A recent study indicated that 23% of women will be sexually assaulted while on a college campus. Lizzy Seeberg was one of them.
Remember her. Remember all of them.
Saturday, November 21, 2015
I was born on April 19th, 1984. The world and I, together for 11,538 days. Memories of long ago come and go from my mind constantly, moments of joy, the dread of regret, the seeming minutiae of a mostly forgettable day that still lingers in my subconscious. Decades of decisions ranging from the silly and small to those that have proved to be critical, but it is one that I have never had to make which polarizes others politically, religiously and emotionally to this day: the gender of who I love.
I still remember my first real crush. I was in elementary school and she was the most beautiful thing I had ever seen. I bought her a Lion King themed present for her birthday, and her reaction to said gift would make or break the potential for romance. She liked it but she loved what my buddy gave her more. Their week long relationship flourished. I never had a chance.
Tom is feeling a different level of heartbreak, the kind that cuts deep and leaves a scar. The kind that matters. Tom was born, he lives and he loved. There is no asterisk next to that word, no qualifier to establish that his love is different. It isn't. He loved.
The devastation of losing that person. I can't imagine it. I watched as Tom drove through the beautiful countryside on the way to his boyfriends funeral and I wondered how profound that sort of pain is. These sort of thoughts are commonplace whenever I experience the remarkable work of filmmaker Xavier Dolan because he may deliver fiction but he does so in such a factual, honest and personal way. He plays a key lead role in four of his five features (the lone exclusion being Mommy) and his ability to perform his own vision with such precision and intensity is vital to the success of his work. Success is the appropriate word, as at the ripe old age of 26 Dolan is already responsible for 5 films ranging in quality from good to excellent. Tom at the Farm flirts with the latter frequently but it eventually settles for somewhere in between.
His scenic drive eventually concludes when he reaches his destination, and there he discovers that his love may have been real but it was hidden from his late boyfriend Guillaume's mother. To share something so powerful but be afraid of the ramifications of honesty, I cannot comprehend. The opportunity to take a breath and live a single day on this planet is miraculous. To be able to look into the eyes of another person and feel true happiness, the chance to form that bond renders characteristics like race and gender meaningless. How lucky we are to love.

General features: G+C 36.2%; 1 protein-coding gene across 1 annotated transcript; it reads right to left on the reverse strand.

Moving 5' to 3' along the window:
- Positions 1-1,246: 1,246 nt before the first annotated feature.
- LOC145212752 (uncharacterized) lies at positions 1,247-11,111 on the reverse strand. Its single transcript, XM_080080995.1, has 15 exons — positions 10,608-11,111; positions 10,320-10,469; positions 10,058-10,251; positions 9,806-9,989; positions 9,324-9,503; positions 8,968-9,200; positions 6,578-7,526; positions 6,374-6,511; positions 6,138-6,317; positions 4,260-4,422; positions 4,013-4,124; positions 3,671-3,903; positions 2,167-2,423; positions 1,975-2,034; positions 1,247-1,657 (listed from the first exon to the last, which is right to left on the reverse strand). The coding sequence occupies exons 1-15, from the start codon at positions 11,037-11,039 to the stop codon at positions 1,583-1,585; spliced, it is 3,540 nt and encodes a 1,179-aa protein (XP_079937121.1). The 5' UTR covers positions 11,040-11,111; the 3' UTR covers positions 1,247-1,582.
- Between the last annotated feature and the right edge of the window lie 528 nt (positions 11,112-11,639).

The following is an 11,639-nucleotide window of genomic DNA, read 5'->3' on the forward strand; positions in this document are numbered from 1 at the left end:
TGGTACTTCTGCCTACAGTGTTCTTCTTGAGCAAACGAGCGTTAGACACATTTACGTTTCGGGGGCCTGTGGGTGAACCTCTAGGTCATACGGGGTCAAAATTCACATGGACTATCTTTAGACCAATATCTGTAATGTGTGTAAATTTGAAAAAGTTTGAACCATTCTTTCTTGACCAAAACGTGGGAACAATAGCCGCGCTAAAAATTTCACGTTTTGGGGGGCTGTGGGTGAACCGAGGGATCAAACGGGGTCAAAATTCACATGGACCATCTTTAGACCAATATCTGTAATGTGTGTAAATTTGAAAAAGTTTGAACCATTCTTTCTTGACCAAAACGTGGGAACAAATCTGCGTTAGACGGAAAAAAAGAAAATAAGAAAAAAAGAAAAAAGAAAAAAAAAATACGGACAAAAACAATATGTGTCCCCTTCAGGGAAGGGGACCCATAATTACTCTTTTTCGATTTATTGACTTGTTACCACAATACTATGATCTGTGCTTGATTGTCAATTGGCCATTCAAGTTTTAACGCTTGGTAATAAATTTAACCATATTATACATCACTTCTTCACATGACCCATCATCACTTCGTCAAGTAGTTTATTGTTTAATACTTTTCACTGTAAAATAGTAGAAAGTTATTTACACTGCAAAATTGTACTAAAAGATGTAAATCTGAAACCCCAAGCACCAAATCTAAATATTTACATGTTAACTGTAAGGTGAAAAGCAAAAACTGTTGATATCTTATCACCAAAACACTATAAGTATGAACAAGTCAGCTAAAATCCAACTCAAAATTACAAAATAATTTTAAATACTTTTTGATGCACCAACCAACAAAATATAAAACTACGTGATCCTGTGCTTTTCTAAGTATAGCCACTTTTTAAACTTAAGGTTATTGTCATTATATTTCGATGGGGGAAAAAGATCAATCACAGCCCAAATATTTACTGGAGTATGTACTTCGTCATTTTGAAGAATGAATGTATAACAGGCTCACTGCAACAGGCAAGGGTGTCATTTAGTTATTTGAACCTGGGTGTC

The mother, played absolutely perfectly by Lise Roy, was lied to by her son who spoke of a girlfriend that never existed, shielding her from his truth. Not everyone at the farm was kept in the dark though. An older brother, Francis, knew all too well of his sibling's sexuality and the homophobia inside him raged. He takes all of this anger and awfulness out on Tom, but within the machismo and the hatred demonstrated by Francis it is quite clear that he is a lonely man haunted by his own personal confusion. The private exchanges between Francis and Tom, whether kind or violent, were when Tom at the Farm excelled the most.
Where the film went ever so slightly off the rails for me was when it seemed to battle some level of genre confusion, as it played masterfully as a disturbing psychological drama yet felt like it was trying to force a thriller vibe into the fold and it simply didn't play right. Rather than flow naturally like a vast majority of Dolan's work does with grace and elegance, a booming musical score would suddenly blast us into submission and it felt more like manipulation than genuine storytelling.